SKINNY

The Truth Behind the Lies Of An Anorexic Mom

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Note:  This blog contains descriptions of eating disorder behaviors.  Although I have tried to be mindful in writing about specific behaviors, there are parts of  that may be difficult to read for those actively struggling with an eating disorder.  For support please see the "resources"page on this site.

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  • sherrisacconaghi

I want to take this opportunity to thank you for subscribing to my blog and following my story. My initial goal in sharing my journey with anorexia was to support and connect with others who may be struggling in some way. The unexpected bonus has been how much this blog has helped me put some pieces have into place that, even during treatment, I had missed. Allowing me to connect some significant dots that will, fingers crossed, keep me on a healthy path.


I’m ready to share my recovery process. It was four years ago when I initially reached out for professional help, and it continues to be an ongoing process. Yes, I am much healthier today, mentally, emotionally and physically but there are still some sticky spots that have the potential to trip me up if I do not stay focused and present.


In some ways it is more difficult to write, and talk, about the recovery process. Not only does it still feel fresh, but there were some painful unexpected life hurdles that occurred along the way that caused me to zig when I needed to zag. I am determined to stay open and honest in my sharing. I will not allow the shame of this disease to creep in and tempt me to half ass my story. I just won't. So I am taking this week to contemplate how I want to write about my recovery journey.

My front porch. My favorite place to contemplate, write and...eat ice cream.

I will be back next week, and I will attempt to make Part Two a “no tissues required“ kind of thing.


Thank you again for you ongoing support. Your willingness to read and engage in conversation via email, texts, social media and face to face chats (including the ones that took place in Starbucks lines or the produce section of New Seasons) have meant the world to me. I look forwards to more.


Gratefully,


Sherri


  • sherrisacconaghi

"Hey Sher bug," I heard her say, using the nickname she gave me when I was young, her voice so close I felt she was lying right next to me on the hardwood floor.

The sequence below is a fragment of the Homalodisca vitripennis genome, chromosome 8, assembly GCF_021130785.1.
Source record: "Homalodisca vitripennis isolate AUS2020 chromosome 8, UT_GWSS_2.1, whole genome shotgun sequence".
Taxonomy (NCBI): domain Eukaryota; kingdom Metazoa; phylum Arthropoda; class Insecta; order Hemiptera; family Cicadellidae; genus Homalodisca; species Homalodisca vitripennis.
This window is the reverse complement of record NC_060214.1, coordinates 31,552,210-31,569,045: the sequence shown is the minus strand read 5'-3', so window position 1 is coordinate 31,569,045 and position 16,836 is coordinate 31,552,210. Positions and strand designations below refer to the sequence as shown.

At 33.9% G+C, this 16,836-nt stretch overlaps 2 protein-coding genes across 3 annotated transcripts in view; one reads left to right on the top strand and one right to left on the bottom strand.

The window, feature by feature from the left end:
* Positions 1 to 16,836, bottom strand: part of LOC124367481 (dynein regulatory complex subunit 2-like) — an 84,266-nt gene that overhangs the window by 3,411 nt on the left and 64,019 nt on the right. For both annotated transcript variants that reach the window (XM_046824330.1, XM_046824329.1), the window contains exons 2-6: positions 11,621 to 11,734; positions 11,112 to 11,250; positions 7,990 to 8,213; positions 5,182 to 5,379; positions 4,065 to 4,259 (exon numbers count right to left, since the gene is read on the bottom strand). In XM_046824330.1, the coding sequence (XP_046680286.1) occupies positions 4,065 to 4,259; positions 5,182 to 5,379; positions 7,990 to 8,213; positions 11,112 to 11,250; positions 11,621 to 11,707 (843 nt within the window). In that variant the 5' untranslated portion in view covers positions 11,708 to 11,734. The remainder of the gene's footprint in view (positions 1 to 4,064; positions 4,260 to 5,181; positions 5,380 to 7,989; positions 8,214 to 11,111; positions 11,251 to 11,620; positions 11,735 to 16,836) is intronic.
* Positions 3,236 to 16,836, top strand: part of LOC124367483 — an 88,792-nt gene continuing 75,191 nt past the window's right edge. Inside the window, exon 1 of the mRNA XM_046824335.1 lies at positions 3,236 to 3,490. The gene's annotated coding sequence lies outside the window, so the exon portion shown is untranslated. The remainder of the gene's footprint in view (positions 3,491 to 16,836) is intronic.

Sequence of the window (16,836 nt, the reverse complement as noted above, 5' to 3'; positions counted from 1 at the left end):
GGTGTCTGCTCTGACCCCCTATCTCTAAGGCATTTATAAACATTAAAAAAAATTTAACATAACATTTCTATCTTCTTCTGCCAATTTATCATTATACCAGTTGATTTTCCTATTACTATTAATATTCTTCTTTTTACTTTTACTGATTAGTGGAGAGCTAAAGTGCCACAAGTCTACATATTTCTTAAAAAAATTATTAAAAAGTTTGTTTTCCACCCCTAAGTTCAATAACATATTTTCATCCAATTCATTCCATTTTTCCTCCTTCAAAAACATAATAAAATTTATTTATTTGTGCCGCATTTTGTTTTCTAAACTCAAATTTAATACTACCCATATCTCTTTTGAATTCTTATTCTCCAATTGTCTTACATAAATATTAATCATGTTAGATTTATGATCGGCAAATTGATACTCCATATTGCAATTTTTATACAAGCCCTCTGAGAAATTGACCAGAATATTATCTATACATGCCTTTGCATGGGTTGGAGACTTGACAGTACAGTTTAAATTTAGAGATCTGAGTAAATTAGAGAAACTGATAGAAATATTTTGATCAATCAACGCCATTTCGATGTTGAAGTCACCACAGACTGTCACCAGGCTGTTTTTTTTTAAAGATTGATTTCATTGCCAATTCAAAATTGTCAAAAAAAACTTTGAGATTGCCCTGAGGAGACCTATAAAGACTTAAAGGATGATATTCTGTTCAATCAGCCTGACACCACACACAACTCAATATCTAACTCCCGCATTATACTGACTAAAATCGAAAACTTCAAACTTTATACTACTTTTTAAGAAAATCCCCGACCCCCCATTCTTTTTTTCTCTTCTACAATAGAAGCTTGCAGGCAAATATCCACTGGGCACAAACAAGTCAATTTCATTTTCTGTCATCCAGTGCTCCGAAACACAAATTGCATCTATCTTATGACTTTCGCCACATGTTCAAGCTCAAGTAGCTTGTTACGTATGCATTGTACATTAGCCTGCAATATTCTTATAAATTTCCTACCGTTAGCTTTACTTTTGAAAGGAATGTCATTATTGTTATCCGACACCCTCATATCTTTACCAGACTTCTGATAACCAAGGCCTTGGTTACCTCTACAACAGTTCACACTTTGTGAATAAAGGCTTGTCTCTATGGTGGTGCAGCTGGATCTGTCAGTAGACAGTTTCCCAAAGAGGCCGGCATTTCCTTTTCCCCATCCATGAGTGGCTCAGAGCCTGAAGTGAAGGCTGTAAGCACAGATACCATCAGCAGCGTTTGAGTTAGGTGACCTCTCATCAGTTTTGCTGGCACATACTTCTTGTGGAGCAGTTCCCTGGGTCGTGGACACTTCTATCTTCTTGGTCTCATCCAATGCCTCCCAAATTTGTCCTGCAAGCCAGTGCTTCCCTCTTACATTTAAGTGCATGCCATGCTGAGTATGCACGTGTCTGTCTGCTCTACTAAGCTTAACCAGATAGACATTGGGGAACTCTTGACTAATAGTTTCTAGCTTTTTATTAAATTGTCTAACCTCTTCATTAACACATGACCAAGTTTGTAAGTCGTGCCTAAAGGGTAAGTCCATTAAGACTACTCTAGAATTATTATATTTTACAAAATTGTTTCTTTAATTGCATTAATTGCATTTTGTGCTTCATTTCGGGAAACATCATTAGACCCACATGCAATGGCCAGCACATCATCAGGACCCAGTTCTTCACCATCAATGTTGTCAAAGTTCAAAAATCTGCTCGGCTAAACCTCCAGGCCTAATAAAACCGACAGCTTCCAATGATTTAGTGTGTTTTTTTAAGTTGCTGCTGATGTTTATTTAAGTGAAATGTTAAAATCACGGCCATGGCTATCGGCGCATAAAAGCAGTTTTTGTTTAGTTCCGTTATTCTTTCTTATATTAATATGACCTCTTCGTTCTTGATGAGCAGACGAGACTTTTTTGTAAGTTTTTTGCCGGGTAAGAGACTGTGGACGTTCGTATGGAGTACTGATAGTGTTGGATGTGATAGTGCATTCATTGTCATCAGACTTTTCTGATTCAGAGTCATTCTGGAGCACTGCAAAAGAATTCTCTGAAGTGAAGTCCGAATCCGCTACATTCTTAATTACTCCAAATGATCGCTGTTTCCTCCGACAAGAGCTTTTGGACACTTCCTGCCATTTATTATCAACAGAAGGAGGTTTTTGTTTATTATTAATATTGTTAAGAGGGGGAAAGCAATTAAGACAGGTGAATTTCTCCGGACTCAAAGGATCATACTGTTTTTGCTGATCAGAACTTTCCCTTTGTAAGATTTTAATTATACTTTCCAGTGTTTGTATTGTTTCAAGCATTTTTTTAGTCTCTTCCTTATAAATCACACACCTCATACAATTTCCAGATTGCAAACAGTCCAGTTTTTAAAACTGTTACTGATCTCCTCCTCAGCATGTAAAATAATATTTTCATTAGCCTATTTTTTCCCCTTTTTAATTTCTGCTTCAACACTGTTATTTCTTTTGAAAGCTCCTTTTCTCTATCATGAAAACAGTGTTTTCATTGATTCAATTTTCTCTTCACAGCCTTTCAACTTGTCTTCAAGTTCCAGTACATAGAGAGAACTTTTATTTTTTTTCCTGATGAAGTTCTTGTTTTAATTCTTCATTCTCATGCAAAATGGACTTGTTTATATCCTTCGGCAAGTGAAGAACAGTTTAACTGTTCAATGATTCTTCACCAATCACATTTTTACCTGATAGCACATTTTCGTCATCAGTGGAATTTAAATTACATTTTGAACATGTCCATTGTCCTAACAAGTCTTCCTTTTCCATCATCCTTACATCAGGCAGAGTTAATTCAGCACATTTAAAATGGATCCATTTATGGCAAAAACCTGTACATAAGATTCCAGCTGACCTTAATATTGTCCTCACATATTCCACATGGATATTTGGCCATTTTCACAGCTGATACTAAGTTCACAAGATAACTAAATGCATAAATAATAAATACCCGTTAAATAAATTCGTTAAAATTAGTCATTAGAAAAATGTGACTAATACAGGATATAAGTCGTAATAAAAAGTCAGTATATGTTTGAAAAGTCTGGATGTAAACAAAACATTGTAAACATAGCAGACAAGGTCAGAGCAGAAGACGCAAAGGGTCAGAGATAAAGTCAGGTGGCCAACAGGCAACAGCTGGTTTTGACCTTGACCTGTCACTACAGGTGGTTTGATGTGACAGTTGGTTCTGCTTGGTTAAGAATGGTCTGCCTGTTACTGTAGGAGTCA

You came back, I answered silently, I knew you would.   I wanted to see her face but knew if I opened my eyes she’d be gone.


"I'm here," she continued making me feel comforted, like when I was eight years old, and she was tucking me in under my pale yellow blanket with the satin trim.  


Stay, I begged, I’ve missed you so much. Now that she was back, I couldn't bear the thought of losing her again.


“I'm not going anywhere," she said, her voice becoming fainter, "I'll always be with you."


My eyes popped open, startled. I turned my head from side to side to get my bearings, relieved that the others around me were still peacefully lying in corpse pose. Usually, I had trouble settling into Shavasana. My mind preoccupied with getting home to eat lunch within my rigid self designated time frame, counting the seconds until the instructor signaled the end of practice with a namaste so I could bolt out. But on that particular day, despite the hustle and bustle in the hallway outside the mind/body studio, I relaxed so much, my body melted into my mat. My mind becoming unusually quiet. So quiet, I was finally able to hear the voice I'd been so longing for.

I even took a trip up to Bellevue, WA, to visit my childhood home in hopes of feeling my mom’s presence. (July 2016)

In the three months since my mom died, I had desperately tried to reconnect with her, to feel her presence around me.  When my grandma had died five years earlier, the connection she and I  had in life flowed seamlessly after she passed. I felt her with me always. I couldn't understand why that did not happen with mom too. I often found myself walking to the top of the inactive volcano on which I live, trying to get closer to the sky, hoping she would hear my voice and give me a sign she was out there. I would visit her at the cemetery, talking to her in the marble crypt under the big pine tree. Telling her about my day, the latest town gossip, or funny stories about the boys hoping to hear her laugh. I'd send balloons to the sky with messages of love and wear the little silver bracelet with her name engraved on it from her first communion. Day after day, nothing.